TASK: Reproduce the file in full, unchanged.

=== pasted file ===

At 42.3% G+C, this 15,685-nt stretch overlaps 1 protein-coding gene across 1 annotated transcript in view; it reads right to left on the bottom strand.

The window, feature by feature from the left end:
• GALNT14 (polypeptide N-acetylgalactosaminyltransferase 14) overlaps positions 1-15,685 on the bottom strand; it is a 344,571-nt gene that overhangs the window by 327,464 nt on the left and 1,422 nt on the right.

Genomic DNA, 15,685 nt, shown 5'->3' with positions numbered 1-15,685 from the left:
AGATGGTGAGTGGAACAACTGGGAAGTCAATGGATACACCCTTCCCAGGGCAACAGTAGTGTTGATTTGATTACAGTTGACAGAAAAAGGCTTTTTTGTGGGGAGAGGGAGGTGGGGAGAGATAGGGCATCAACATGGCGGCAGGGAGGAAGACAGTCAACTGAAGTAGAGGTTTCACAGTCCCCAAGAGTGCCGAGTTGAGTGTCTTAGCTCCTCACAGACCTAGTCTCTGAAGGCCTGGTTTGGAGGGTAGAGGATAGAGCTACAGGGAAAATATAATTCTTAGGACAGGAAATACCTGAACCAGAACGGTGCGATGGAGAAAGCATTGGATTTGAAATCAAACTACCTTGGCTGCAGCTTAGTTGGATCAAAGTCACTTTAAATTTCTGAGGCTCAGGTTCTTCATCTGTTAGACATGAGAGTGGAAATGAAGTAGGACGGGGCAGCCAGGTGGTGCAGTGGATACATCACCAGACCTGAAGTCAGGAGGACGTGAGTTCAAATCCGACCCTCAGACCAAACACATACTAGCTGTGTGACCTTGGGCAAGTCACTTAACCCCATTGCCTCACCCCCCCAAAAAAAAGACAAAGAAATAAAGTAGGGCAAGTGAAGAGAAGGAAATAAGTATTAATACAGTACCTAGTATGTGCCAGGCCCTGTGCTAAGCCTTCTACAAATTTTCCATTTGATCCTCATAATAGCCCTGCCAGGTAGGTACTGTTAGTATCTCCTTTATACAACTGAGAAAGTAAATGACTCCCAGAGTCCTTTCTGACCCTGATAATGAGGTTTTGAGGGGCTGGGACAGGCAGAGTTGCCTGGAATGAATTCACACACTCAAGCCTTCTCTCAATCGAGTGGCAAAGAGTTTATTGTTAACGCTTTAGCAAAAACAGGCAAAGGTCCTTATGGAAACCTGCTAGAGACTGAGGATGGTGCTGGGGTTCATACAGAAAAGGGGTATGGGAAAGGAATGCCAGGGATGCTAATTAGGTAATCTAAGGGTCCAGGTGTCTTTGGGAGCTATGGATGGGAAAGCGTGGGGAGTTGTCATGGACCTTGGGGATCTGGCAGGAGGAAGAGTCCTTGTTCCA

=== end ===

At 42.3% G+C, this 15,685-nt stretch overlaps 1 protein-coding gene across 1 annotated transcript in view; it reads right to left on the bottom strand.

The window, feature by feature from the left end:
• GALNT14 (polypeptide N-acetylgalactosaminyltransferase 14) overlaps positions 1-15,685 on the bottom strand; it is a 344,571-nt gene that overhangs the window by 327,464 nt on the left and 1,422 nt on the right.

Genomic DNA, 15,685 nt, shown 5'->3' with positions numbered 1-15,685 from the left:
AGATGGTGAGTGGAACAACTGGGAAGTCAATGGATACACCCTTCCCAGGGCAACAGTAGTGTTGATTTGATTACAGTTGACAGAAAAAGGCTTTTTTGTGGGGAGAGGGAGGTGGGGAGAGATAGGGCATCAACATGGCGGCAGGGAGGAAGACAGTCAACTGAAGTAGAGGTTTCACAGTCCCCAAGAGTGCCGAGTTGAGTGTCTTAGCTCCTCACAGACCTAGTCTCTGAAGGCCTGGTTTGGAGGGTAGAGGATAGAGCTACAGGGAAAATATAATTCTTAGGACAGGAAATACCTGAACCAGAACGGTGCGATGGAGAAAGCATTGGATTTGAAATCAAACTACCTTGGCTGCAGCTTAGTTGGATCAAAGTCACTTTAAATTTCTGAGGCTCAGGTTCTTCATCTGTTAGACATGAGAGTGGAAATGAAGTAGGACGGGGCAGCCAGGTGGTGCAGTGGATACATCACCAGACCTGAAGTCAGGAGGACGTGAGTTCAAATCCGACCCTCAGACCAAACACATACTAGCTGTGTGACCTTGGGCAAGTCACTTAACCCCATTGCCTCACCCCCCCAAAAAAAAGACAAAGAAATAAAGTAGGGCAAGTGAAGAGAAGGAAATAAGTATTAATACAGTACCTAGTATGTGCCAGGCCCTGTGCTAAGCCTTCTACAAATTTTCCATTTGATCCTCATAATAGCCCTGCCAGGTAGGTACTGTTAGTATCTCCTTTATACAACTGAGAAAGTAAATGACTCCCAGAGTCCTTTCTGACCCTGATAATGAGGTTTTGAGGGGCTGGGACAGGCAGAGTTGCCTGGAATGAATTCACACACTCAAGCCTTCTCTCAATCGAGTGGCAAAGAGTTTATTGTTAACGCTTTAGCAAAAACAGGCAAAGGTCCTTATGGAAACCTGCTAGAGACTGAGGATGGTGCTGGGGTTCATACAGAAAAGGGGTATGGGAAAGGAATGCCAGGGATGCTAATTAGGTAATCTAAGGGTCCAGGTGTCTTTGGGAGCTATGGATGGGAAAGCGTGGGGAGTTGTCATGGACCTTGGGGATCTGGCAGGAGGAAGAGTCCTTGTTCCA